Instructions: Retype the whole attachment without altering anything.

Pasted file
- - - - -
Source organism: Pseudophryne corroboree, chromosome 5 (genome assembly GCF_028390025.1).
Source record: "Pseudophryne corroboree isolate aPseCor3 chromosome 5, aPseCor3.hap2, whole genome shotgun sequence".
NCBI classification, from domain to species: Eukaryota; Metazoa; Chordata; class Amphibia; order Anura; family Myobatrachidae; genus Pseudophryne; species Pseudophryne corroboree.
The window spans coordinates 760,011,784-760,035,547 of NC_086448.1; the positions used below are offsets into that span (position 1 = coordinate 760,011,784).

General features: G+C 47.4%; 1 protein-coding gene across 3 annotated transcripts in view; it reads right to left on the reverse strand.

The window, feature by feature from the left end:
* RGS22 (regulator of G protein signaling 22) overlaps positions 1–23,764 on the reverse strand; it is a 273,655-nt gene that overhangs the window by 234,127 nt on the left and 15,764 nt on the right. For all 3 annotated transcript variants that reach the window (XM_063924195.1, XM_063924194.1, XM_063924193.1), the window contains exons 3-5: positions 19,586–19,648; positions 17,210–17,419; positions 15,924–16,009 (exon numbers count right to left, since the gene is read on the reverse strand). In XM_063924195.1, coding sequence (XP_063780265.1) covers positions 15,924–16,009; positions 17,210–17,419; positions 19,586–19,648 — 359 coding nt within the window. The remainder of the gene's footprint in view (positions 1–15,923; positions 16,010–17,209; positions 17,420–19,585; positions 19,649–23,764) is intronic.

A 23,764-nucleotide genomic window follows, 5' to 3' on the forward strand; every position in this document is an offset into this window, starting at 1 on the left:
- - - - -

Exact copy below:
Source organism: Pseudophryne corroboree, chromosome 5 (genome assembly GCF_028390025.1).
Source record: "Pseudophryne corroboree isolate aPseCor3 chromosome 5, aPseCor3.hap2, whole genome shotgun sequence".
NCBI classification, from domain to species: Eukaryota; Metazoa; Chordata; class Amphibia; order Anura; family Myobatrachidae; genus Pseudophryne; species Pseudophryne corroboree.
The window spans coordinates 760,011,784-760,035,547 of NC_086448.1; the positions used below are offsets into that span (position 1 = coordinate 760,011,784).

General features: G+C 47.4%; 1 protein-coding gene across 3 annotated transcripts in view; it reads right to left on the reverse strand.

The window, feature by feature from the left end:
* RGS22 (regulator of G protein signaling 22) overlaps positions 1–23,764 on the reverse strand; it is a 273,655-nt gene that overhangs the window by 234,127 nt on the left and 15,764 nt on the right. For all 3 annotated transcript variants that reach the window (XM_063924195.1, XM_063924194.1, XM_063924193.1), the window contains exons 3-5: positions 19,586–19,648; positions 17,210–17,419; positions 15,924–16,009 (exon numbers count right to left, since the gene is read on the reverse strand). In XM_063924195.1, coding sequence (XP_063780265.1) covers positions 15,924–16,009; positions 17,210–17,419; positions 19,586–19,648 — 359 coding nt within the window. The remainder of the gene's footprint in view (positions 1–15,923; positions 16,010–17,209; positions 17,420–19,585; positions 19,649–23,764) is intronic.

A 23,764-nucleotide genomic window follows, 5' to 3' on the forward strand; every position in this document is an offset into this window, starting at 1 on the left: